Because this project has already been enthusiastically vetted by neighbors, both within their neighborhood groups and individually, it has already contributed to the growing sense of community within Mapleton-Fall Creek.  This community-building aspect of the rain garden initiative can only continue to grow as neighbors see the results begin to take shape and, quite literally, bloom.  Neighbor-to-neighbor relationships that are formed and cultivated through volunteering in this project will also develop into a stronger community bond with offshoots manifesting as decreased criminal activity and increased safety for all.

Finally, this project, by contributing greenspace to an area currently completely covered in concrete and asphalt, will beautify the area.  This will contribute directly to more aesthetically-pleasing surroundings but also indirectly by increasing property values and potentially increasing patronage of Double 8 Foods.


Costs associated with CSO events are substantial for the City of Indianapolis.  CSOs violate the federal Clean Water Act, and 107 Indiana communities, including Indianapolis, experience CSO releases according to the EPA.  Reducing the frequency of CSO events in Indianapolis through on-site stormwater management is prudent and cost-effective. By infiltration and evapotranspiration, storage and ponding, rain gardens at Double 8 Foods will dramatically reduce stormwater inputs to the combined sewer system.  The proposed rain gardens and cistern also provide direct environmental benefit in terms of improved water and air quality, increased biodiversity and reduced heat island effects.  Furthermore, health data indicate that increased greenspace contributes to improved physical and mental health, thereby reducing potential healthcare expenditures.  In short, there will be direct economic benefit from this project.

In addition, there will be indirect economic benefits of the proposal.  As noted in Figure 8, 2000 Census data indicate that Mapleton-Fall Creek is a diverse population in terms of income and educational attainment.  We will demonstrate, however, stormwater management practices may be implemented by any motivated person, regardless of income or education.  There have already been workshops on how to make rain barrels in Mapleton-Fall Creek, and residents are already voicing interest in more greenspace and other sustainable investments in their community.  Despite skepticism, relocating a recycling bin to the Double 8 Foods parking lot has been a huge success.  Thus, it is likely that the mere presence as well as the proposed educational outreach integral to this proposal will compound the direct effects through individual efforts to mitigate stormwater runoff elsewhere in Mapleton-Fall Creek.  Local implementation of on-site stormwater management by commercial (developing this grant application has already spurred interest by surrounding businesses in rain gardens on their properties) and residential parcels will even more dramatically reduce the frequency of CSO events.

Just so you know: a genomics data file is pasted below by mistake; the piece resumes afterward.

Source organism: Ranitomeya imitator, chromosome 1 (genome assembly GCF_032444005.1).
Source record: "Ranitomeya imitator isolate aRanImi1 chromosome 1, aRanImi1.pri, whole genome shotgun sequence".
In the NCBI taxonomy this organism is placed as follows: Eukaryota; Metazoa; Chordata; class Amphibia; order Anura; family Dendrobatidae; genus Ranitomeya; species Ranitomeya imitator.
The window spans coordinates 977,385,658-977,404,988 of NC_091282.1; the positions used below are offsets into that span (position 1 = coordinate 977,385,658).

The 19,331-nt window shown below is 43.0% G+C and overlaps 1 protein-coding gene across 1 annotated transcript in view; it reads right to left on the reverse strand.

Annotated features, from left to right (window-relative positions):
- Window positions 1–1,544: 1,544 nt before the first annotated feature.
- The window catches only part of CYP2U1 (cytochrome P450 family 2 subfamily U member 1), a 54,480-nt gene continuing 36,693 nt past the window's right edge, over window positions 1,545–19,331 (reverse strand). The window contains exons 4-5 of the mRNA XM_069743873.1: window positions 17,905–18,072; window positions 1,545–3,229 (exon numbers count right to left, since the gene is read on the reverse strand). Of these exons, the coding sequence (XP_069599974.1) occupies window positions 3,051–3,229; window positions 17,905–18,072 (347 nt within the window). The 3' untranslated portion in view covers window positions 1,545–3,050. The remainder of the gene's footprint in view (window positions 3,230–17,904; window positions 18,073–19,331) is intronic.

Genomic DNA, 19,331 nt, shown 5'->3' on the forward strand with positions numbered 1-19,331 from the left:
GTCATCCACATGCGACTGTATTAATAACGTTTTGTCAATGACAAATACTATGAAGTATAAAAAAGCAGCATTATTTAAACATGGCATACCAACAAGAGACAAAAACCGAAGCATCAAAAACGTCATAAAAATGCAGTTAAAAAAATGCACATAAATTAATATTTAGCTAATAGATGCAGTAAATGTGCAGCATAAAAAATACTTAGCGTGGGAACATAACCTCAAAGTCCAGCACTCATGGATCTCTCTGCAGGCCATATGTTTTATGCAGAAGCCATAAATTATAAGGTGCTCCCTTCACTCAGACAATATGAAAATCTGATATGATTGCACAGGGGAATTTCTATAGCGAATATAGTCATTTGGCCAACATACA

Another indirect benefit will be the effect of the rain gardens on property values of surrounding residences and businesses and potentially increased patronage of the Double 8 Foods.  Both will result in increased tax revenue.

A longer-term result may be increased overall redevelopment potential.  There is a high vacancy rate in Mapleton-Fall Creek, although the neighborhood is very desirable based on its historical housing stock, large parcels, and proximity to downtown.  Projects like this will help to stimulate additional private investment in the area.